Too much snow for skiing at Alta. (Photo: Dan Schilling)

Terror and Triumph in Little Cottonwood Canyon

Stranded at Alta Ski Area for eight days, the author experienced record snowfall and thundering avalanches—and yeah, some pretty amazing skiing

Dan Schilling

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First, there was my plan. Little Cottonwood Canyon, above Salt Lake City, Utah, is home to (in my opinion) the two greatest powder ski resorts in the world, Alta and Snowbird. If you know anything about skiing, then you’re familiar with them. So, when the forecast on Thursday March 30 was calling for 60 inches of late season snowfall, I assembled a hasty batch of homemade breakfast burritos, a box of Grape-Nuts cereal and honey, several apples, and two suspiciously overripe looking avocados and took off for my ski house at Alta before the canyon shut down for avalanche hazards.

I wanted to be up there when the canyon’s Highway 210 shut down, because once the door’s locked, no one gets up and no one gets down. And that’s the point. We call these “country club days,” which simply means we’re up here skiing several feet of fresh powder and you’re, well, not here. I snaked up the canyon at 9 P.M. just before lockdown Friday night. Saturday dawned bright and glorious, shining down on a foot of new powder with mere handfuls of us lucky enough to already be in Alta.

The communities at Ata and Snowbird are prone to interlodge—when there’s so much snow that everyone must stay indoors.

Then the real storm hit and hit hard, and suddenly the situation became serious. Sunday was interlodge—you don’t go outside, at all, for any reason. I moved to Alta full-time in 2016, and I grew up skiing here as a local, so I was familiar with the safety measure. The Alta marshal’s office literally requires chains across your door. To an outsider this might seem an extreme measure, but the slides in Little Cottonwood make it the most hazardous highway in the United States for avalanche danger.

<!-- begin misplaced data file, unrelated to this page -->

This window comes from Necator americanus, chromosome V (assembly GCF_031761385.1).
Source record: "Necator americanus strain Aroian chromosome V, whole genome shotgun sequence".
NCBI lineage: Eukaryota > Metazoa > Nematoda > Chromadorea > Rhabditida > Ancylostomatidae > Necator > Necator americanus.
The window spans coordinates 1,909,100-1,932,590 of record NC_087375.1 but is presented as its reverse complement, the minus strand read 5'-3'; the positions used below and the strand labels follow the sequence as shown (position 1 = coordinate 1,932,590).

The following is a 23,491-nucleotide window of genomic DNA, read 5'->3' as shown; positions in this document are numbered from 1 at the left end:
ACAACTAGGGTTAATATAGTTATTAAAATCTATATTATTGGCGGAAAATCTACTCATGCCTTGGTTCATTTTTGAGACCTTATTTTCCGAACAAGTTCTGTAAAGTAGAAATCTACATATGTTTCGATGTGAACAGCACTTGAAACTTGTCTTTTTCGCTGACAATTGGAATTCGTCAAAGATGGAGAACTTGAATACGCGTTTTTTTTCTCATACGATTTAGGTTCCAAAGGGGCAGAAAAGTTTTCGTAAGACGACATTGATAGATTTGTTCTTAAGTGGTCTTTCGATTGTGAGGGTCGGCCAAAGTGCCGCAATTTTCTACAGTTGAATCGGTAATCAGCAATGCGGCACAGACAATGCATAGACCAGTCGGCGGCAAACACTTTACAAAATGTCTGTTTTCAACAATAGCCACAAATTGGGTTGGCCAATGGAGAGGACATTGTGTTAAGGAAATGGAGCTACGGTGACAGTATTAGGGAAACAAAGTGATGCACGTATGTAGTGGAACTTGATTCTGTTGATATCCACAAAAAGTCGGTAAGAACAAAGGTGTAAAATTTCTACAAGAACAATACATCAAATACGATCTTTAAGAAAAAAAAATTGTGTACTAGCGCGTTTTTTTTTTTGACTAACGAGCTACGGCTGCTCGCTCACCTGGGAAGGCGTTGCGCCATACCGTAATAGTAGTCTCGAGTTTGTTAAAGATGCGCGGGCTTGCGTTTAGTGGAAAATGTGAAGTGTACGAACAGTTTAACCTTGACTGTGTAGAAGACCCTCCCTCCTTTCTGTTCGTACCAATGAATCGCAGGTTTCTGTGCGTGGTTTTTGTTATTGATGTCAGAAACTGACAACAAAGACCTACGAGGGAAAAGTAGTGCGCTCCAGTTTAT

I got a sense of just how dangerous things were before the storm even hit. Just a week before, a nine year old boy was playing outside an Alta home when the adjacent roof slid, burying him. This wasn’t fluffy powder—it was more like a pickup truck dropping onto you from ten feet above. The desperate family called 911, and it was their good fortune deputy marshal Ted Spencer was on duty and arrived a scant few minutes later. After making sense of the scene and bewildered family he set to work trying to rescue the boy.

“He wasn’t responsive when I found him but did have shallow respirations when we got him out,” Spencer told me. A former ski patroller, Spencer located the buried child with his avalanche probe on his sixth probe strike. The family was spared a tragedy, thanks in a large part to a competent team response by all the town’s first responders, and in particular Spencer’s expertise.

There’s a high potential for devastation when you incorporate 2,000 feet of steep mountainsides and hundreds of tons of snow barreling down a slot canyon, and Little Cottonwood has 64 of them. It’s why avalanche science and mitigation are such serious pursuits for the professionals responsible for mountain public safety.

Sunday night delivered more powder, but the huge dump left my plan to ski fresh snow in peril, as sometimes the resorts close entirely when the snow gets too deep. Fortunately, Snowbird opened on Monday, so I slapped on the boards and was at the tram in five minutes. Fifteen minutes later I dropped into the iconic double black diamond Mach Schnell. Not only that, I had it to myself. Untracked. Four runs in a row.

Each half-filled tram load was occupied by those who know they’re experiencing a once in a lifetime day. Snowbird general manager Dave Fields and I found ourselves together amidst enthusiastic grins. “How many people are on the mountain today do you think?” I asked, wiping the snow off the top of my goggles and pulling it from my beard.

Watching ski patrol shoot avalanches in the canyon (Photo: Dan Schilling)

“Well, 700 total people are in the resort, but that includes all our employees,” he said. “So, I can’t imagine there’s more than a few hundred spread across the runs we have open.”

We both smiled.

“So, as a favor, would you mind keeping it at that number for the rest of the week?”

He smiled again before replying, “I don’t think we have a choice.” He’s a good man.

Outside the moving tramcar the snow was falling relentlessly. By 4 P.M. when the resort closed, Snowbird was closing in on its previous all-time accumulation record of 782 inches. That’s when Alta town marshal Mike Morey issued his first public announcement. All people within Alta and Snowbird boundaries needed to be indoors by 8 P.M. and there would be no anticipated lifting of interlodge.